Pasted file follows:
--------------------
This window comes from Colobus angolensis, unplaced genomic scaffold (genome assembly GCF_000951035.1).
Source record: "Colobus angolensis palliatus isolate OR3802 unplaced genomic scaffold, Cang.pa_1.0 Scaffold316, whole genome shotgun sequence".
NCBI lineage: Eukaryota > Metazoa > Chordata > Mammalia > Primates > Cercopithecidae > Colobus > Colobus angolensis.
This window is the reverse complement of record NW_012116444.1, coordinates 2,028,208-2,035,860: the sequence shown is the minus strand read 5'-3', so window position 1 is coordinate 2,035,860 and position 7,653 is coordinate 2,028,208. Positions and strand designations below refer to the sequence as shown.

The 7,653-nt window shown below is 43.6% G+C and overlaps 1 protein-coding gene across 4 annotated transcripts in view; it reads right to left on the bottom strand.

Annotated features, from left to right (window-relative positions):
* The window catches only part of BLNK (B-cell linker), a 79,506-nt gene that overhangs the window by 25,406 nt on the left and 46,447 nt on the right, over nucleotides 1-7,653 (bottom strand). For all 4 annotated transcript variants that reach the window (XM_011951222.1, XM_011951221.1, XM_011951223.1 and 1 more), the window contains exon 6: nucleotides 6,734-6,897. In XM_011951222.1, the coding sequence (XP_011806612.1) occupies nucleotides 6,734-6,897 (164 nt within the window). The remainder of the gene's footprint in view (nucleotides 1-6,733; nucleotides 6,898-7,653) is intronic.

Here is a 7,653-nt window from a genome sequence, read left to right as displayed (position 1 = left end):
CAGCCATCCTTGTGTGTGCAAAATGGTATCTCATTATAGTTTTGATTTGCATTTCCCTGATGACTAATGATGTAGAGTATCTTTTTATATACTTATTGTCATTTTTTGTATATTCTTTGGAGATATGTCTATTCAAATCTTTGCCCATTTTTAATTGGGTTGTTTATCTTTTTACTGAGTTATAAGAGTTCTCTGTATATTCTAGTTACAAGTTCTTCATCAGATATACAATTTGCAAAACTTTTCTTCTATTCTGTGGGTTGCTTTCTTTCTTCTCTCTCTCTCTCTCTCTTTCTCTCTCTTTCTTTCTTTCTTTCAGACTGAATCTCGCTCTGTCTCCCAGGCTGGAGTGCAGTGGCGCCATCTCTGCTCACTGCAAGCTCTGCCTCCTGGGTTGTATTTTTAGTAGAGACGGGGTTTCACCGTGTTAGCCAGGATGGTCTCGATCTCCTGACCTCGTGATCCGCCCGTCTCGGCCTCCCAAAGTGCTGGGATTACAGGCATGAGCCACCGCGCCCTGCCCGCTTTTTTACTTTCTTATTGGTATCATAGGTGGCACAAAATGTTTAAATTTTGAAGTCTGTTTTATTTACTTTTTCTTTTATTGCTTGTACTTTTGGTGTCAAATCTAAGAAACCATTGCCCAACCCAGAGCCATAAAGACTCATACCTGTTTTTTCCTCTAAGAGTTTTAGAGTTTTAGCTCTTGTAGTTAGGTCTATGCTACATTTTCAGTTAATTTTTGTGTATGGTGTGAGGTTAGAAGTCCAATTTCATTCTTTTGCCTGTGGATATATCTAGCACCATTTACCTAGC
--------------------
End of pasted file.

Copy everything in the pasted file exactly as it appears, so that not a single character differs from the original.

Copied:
This window comes from Colobus angolensis, unplaced genomic scaffold (genome assembly GCF_000951035.1).
Source record: "Colobus angolensis palliatus isolate OR3802 unplaced genomic scaffold, Cang.pa_1.0 Scaffold316, whole genome shotgun sequence".
NCBI lineage: Eukaryota > Metazoa > Chordata > Mammalia > Primates > Cercopithecidae > Colobus > Colobus angolensis.
This window is the reverse complement of record NW_012116444.1, coordinates 2,028,208-2,035,860: the sequence shown is the minus strand read 5'-3', so window position 1 is coordinate 2,035,860 and position 7,653 is coordinate 2,028,208. Positions and strand designations below refer to the sequence as shown.

The 7,653-nt window shown below is 43.6% G+C and overlaps 1 protein-coding gene across 4 annotated transcripts in view; it reads right to left on the bottom strand.

Annotated features, from left to right (window-relative positions):
* The window catches only part of BLNK (B-cell linker), a 79,506-nt gene that overhangs the window by 25,406 nt on the left and 46,447 nt on the right, over nucleotides 1-7,653 (bottom strand). For all 4 annotated transcript variants that reach the window (XM_011951222.1, XM_011951221.1, XM_011951223.1 and 1 more), the window contains exon 6: nucleotides 6,734-6,897. In XM_011951222.1, the coding sequence (XP_011806612.1) occupies nucleotides 6,734-6,897 (164 nt within the window). The remainder of the gene's footprint in view (nucleotides 1-6,733; nucleotides 6,898-7,653) is intronic.

Here is a 7,653-nt window from a genome sequence, read left to right as displayed (position 1 = left end):
CAGCCATCCTTGTGTGTGCAAAATGGTATCTCATTATAGTTTTGATTTGCATTTCCCTGATGACTAATGATGTAGAGTATCTTTTTATATACTTATTGTCATTTTTTGTATATTCTTTGGAGATATGTCTATTCAAATCTTTGCCCATTTTTAATTGGGTTGTTTATCTTTTTACTGAGTTATAAGAGTTCTCTGTATATTCTAGTTACAAGTTCTTCATCAGATATACAATTTGCAAAACTTTTCTTCTATTCTGTGGGTTGCTTTCTTTCTTCTCTCTCTCTCTCTCTCTTTCTCTCTCTTTCTTTCTTTCTTTCAGACTGAATCTCGCTCTGTCTCCCAGGCTGGAGTGCAGTGGCGCCATCTCTGCTCACTGCAAGCTCTGCCTCCTGGGTTGTATTTTTAGTAGAGACGGGGTTTCACCGTGTTAGCCAGGATGGTCTCGATCTCCTGACCTCGTGATCCGCCCGTCTCGGCCTCCCAAAGTGCTGGGATTACAGGCATGAGCCACCGCGCCCTGCCCGCTTTTTTACTTTCTTATTGGTATCATAGGTGGCACAAAATGTTTAAATTTTGAAGTCTGTTTTATTTACTTTTTCTTTTATTGCTTGTACTTTTGGTGTCAAATCTAAGAAACCATTGCCCAACCCAGAGCCATAAAGACTCATACCTGTTTTTTCCTCTAAGAGTTTTAGAGTTTTAGCTCTTGTAGTTAGGTCTATGCTACATTTTCAGTTAATTTTTGTGTATGGTGTGAGGTTAGAAGTCCAATTTCATTCTTTTGCCTGTGGATATATCTAGCACCATTTACCTAGC